About Me

Name: Adam Bernard
Home: Fairfield, Connecticut, United States
About Me: Entertainment journalist with 15+ years of experience. Supporter of indie music. Lover of day baseball, fringe movies, & chicken shawarma. Part time ninja. Nerdy, but awesome.
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Review - Art In The Streets at MOCA Los Angeles
Monday, June 20, 2011

When my buddy Jus Rhyme told me the Art In The Streets exhibit would be running during my short trip to LA I was instantly down to go. As soon as my plane landed he scooped me up and we hit The Geffen Contemporary at MOCA (Museum Of Contemporary Art). Now, having grown up in the NYC area I’ve seen my fair share of street art, and I recently wrote about a graffiti inspired art show that went on in Bridgeport, CT, but I was totally unprepared for the vastness of Art In The Streets.

To truly take everything in would take at least an entire day. There is simply so much there, and it’s all exhibited in really unique ways. The installations are incredible, at times utilizing high walls and tight hallways to create the feel of a crowded city. There’s even a bum by the side of the road at one point. In addition to the areas that are dedicated to individual artists, which include the likes of Shepard Fairey (who, in a bit of poetic symmetry, I would share a flight back to New York with) and Banksy (who, for all I know, could have been on that flight, too, but no one knows what he looks like), there’s a timeline of street art that starts in the 70s and makes its way to the present. The timeline is something that I feel everyone should take a look at, because seeing what many might consider vandalization growing into the Obama “Hope” campaign image is a powerful thing and exemplifies why street art is important.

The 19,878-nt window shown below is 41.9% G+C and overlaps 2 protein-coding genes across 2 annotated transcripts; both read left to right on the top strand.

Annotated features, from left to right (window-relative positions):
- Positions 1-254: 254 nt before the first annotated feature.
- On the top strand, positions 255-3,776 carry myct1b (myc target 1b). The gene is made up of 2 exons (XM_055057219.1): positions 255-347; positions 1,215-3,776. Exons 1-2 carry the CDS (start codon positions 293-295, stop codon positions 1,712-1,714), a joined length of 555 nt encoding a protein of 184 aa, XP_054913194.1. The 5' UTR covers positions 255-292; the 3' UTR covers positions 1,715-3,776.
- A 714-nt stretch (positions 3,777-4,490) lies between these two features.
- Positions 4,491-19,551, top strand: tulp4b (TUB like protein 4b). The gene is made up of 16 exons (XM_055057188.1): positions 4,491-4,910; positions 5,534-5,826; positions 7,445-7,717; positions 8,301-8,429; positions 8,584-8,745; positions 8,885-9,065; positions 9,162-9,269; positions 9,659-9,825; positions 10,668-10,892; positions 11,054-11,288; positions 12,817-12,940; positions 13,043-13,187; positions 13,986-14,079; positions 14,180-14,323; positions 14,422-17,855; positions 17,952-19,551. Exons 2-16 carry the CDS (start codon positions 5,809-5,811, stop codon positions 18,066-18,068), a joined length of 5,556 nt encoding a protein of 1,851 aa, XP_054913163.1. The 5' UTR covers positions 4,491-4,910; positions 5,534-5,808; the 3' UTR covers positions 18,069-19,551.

The artwork featured at Art In The Streets ranges from what most would consider traditional graffiti, to an entire ice cream truck done by Mr. Cartoon, to some truly wild black light work in areas that look like dorm rooms on acid. Then, of course, there’s Banksy, who defies any sort of categorization.

Some have noted that the exhibit only focuses on certain major cities, and while that’s true, the fact that it takes quite a bit of time to take it all in shows that it would have been difficult to include any more. MOCA also did a good job of digging deep into the street art of the cities they included. Seeing the wall of New York City subway cars from the 80s was awesome, especially because it gave me, the New York guy, an opportunity to talk a little NY graffiti history with my LA friend, who then shared stories of LA graffiti history.

Overall, this exhibit is an amazing way to bring street art to the masses. It showcases how street art has grown, and the kind of artwork that is being done now that has been directly influenced by graffiti. It’s not all about cans of Krylon and Rustoleum anymore, although there are still plenty of artists who are doing great work with the original tools.

Street art can be political, street art can be colorful, street art can be thought provoking. Street art can be a lot of things, and all of the things it can be are on display at The Geffen. My only regret is that I didn’t have more time to spend there.

Related Links

MOCA Website: moca.org
Art In The Streets Blog: moca.org/audio/blog/?cat=84
Photo Gallery: moca.org/audio/blog/?p=1883


posted by Adam Bernard @ 7:22 AM  
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